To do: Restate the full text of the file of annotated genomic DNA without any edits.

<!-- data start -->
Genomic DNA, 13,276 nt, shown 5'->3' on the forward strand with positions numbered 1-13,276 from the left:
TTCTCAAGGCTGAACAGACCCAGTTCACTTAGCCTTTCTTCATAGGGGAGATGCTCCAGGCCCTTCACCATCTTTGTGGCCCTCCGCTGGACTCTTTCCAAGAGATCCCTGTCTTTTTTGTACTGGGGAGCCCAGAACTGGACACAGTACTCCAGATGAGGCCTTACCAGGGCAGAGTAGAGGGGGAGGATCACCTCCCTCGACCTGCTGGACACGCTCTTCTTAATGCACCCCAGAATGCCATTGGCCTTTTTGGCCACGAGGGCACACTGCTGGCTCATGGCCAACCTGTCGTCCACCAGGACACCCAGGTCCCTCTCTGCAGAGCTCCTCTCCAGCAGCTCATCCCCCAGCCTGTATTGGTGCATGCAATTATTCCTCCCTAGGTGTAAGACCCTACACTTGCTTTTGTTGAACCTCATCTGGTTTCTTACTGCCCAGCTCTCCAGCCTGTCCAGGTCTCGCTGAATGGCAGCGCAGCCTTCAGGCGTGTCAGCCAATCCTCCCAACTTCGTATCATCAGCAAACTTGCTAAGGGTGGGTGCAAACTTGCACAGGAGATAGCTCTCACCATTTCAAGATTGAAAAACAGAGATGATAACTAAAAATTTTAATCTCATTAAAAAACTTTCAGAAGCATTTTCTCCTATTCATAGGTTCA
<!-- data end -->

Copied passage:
Genomic DNA, 13,276 nt, shown 5'->3' on the forward strand with positions numbered 1-13,276 from the left:
TTCTCAAGGCTGAACAGACCCAGTTCACTTAGCCTTTCTTCATAGGGGAGATGCTCCAGGCCCTTCACCATCTTTGTGGCCCTCCGCTGGACTCTTTCCAAGAGATCCCTGTCTTTTTTGTACTGGGGAGCCCAGAACTGGACACAGTACTCCAGATGAGGCCTTACCAGGGCAGAGTAGAGGGGGAGGATCACCTCCCTCGACCTGCTGGACACGCTCTTCTTAATGCACCCCAGAATGCCATTGGCCTTTTTGGCCACGAGGGCACACTGCTGGCTCATGGCCAACCTGTCGTCCACCAGGACACCCAGGTCCCTCTCTGCAGAGCTCCTCTCCAGCAGCTCATCCCCCAGCCTGTATTGGTGCATGCAATTATTCCTCCCTAGGTGTAAGACCCTACACTTGCTTTTGTTGAACCTCATCTGGTTTCTTACTGCCCAGCTCTCCAGCCTGTCCAGGTCTCGCTGAATGGCAGCGCAGCCTTCAGGCGTGTCAGCCAATCCTCCCAACTTCGTATCATCAGCAAACTTGCTAAGGGTGGGTGCAAACTTGCACAGGAGATAGCTCTCACCATTTCAAGATTGAAAAACAGAGATGATAACTAAAAATTTTAATCTCATTAAAAAACTTTCAGAAGCATTTTCTCCTATTCATAGGTTCA